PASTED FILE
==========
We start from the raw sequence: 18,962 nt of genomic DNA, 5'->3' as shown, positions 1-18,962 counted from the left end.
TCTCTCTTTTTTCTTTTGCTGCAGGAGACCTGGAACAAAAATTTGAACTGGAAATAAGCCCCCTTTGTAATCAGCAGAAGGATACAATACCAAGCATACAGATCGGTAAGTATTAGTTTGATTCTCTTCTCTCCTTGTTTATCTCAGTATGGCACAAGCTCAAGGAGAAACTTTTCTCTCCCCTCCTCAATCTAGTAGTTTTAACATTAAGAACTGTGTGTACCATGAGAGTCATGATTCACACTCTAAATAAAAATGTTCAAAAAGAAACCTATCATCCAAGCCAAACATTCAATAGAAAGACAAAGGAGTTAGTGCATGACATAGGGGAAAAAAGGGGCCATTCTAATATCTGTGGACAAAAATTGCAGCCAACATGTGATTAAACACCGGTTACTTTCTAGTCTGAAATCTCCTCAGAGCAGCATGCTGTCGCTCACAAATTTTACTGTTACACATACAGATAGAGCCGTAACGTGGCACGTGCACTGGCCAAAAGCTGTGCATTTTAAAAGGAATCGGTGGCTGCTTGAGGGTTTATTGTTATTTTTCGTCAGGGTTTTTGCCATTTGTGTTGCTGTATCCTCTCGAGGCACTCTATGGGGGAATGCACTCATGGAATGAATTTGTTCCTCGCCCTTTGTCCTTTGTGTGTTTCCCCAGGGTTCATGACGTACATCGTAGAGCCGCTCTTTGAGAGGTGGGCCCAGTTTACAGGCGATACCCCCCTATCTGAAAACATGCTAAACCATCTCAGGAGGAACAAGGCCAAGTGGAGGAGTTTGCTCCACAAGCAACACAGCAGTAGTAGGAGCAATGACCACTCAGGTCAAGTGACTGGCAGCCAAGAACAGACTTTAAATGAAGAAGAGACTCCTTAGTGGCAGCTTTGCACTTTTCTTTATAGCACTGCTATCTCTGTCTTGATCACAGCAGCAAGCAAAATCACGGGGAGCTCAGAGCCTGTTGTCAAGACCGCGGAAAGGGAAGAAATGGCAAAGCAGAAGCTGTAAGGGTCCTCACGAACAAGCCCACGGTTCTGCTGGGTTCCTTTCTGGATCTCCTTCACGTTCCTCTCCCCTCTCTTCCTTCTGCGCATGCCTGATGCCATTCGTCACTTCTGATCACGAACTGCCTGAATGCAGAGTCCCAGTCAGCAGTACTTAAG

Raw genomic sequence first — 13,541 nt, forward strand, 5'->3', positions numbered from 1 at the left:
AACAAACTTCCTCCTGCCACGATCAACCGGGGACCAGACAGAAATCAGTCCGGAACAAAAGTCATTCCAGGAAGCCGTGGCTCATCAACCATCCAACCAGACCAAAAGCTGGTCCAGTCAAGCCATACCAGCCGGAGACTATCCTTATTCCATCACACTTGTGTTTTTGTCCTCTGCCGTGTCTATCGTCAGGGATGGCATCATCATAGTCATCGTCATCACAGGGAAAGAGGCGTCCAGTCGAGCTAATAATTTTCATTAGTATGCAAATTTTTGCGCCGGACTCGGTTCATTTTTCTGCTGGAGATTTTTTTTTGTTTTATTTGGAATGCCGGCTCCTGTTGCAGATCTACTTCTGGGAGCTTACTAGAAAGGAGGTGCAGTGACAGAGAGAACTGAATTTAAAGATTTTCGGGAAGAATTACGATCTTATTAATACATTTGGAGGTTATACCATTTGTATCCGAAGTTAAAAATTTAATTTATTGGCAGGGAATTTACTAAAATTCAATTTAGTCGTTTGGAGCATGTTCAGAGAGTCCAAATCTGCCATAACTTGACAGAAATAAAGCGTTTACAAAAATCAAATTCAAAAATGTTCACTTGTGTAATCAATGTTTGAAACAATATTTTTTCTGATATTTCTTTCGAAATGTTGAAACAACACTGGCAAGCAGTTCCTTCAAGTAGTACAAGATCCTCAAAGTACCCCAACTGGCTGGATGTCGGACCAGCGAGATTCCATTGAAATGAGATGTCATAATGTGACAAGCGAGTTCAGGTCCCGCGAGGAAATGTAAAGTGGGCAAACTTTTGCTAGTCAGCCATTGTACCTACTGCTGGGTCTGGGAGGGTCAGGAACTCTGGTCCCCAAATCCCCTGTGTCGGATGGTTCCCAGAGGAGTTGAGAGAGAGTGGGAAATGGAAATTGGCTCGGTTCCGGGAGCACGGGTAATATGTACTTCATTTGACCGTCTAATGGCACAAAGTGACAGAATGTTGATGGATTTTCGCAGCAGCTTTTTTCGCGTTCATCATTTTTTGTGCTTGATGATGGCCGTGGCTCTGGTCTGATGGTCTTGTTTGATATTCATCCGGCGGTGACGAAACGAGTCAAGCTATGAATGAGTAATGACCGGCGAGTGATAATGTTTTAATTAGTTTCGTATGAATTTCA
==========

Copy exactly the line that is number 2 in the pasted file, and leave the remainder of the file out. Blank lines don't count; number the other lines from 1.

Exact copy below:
TCTCTCTTTTTTCTTTTGCTGCAGGAGACCTGGAACAAAAATTTGAACTGGAAATAAGCCCCCTTTGTAATCAGCAGAAGGATACAATACCAAGCATACAGATCGGTAAGTATTAGTTTGATTCTCTTCTCTCCTTGTTTATCTCAGTATGGCACAAGCTCAAGGAGAAACTTTTCTCTCCCCTCCTCAATCTAGTAGTTTTAACATTAAGAACTGTGTGTACCATGAGAGTCATGATTCACACTCTAAATAAAAATGTTCAAAAAGAAACCTATCATCCAAGCCAAACATTCAATAGAAAGACAAAGGAGTTAGTGCATGACATAGGGGAAAAAAGGGGCCATTCTAATATCTGTGGACAAAAATTGCAGCCAACATGTGATTAAACACCGGTTACTTTCTAGTCTGAAATCTCCTCAGAGCAGCATGCTGTCGCTCACAAATTTTACTGTTACACATACAGATAGAGCCGTAACGTGGCACGTGCACTGGCCAAAAGCTGTGCATTTTAAAAGGAATCGGTGGCTGCTTGAGGGTTTATTGTTATTTTTCGTCAGGGTTTTTGCCATTTGTGTTGCTGTATCCTCTCGAGGCACTCTATGGGGGAATGCACTCATGGAATGAATTTGTTCCTCGCCCTTTGTCCTTTGTGTGTTTCCCCAGGGTTCATGACGTACATCGTAGAGCCGCTCTTTGAGAGGTGGGCCCAGTTTACAGGCGATACCCCCCTATCTGAAAACATGCTAAACCATCTCAGGAGGAACAAGGCCAAGTGGAGGAGTTTGCTCCACAAGCAACACAGCAGTAGTAGGAGCAATGACCACTCAGGTCAAGTGACTGGCAGCCAAGAACAGACTTTAAATGAAGAAGAGACTCCTTAGTGGCAGCTTTGCACTTTTCTTTATAGCACTGCTATCTCTGTCTTGATCACAGCAGCAAGCAAAATCACGGGGAGCTCAGAGCCTGTTGTCAAGACCGCGGAAAGGGAAGAAATGGCAAAGCAGAAGCTGTAAGGGTCCTCACGAACAAGCCCACGGTTCTGCTGGGTTCCTTTCTGGATCTCCTTCACGTTCCTCTCCCCTCTCTTCCTTCTGCGCATGCCTGATGCCATTCGTCACTTCTGATCACGAACTGCCTGAATGCAGAGTCCCAGTCAGCAGTACTTAAG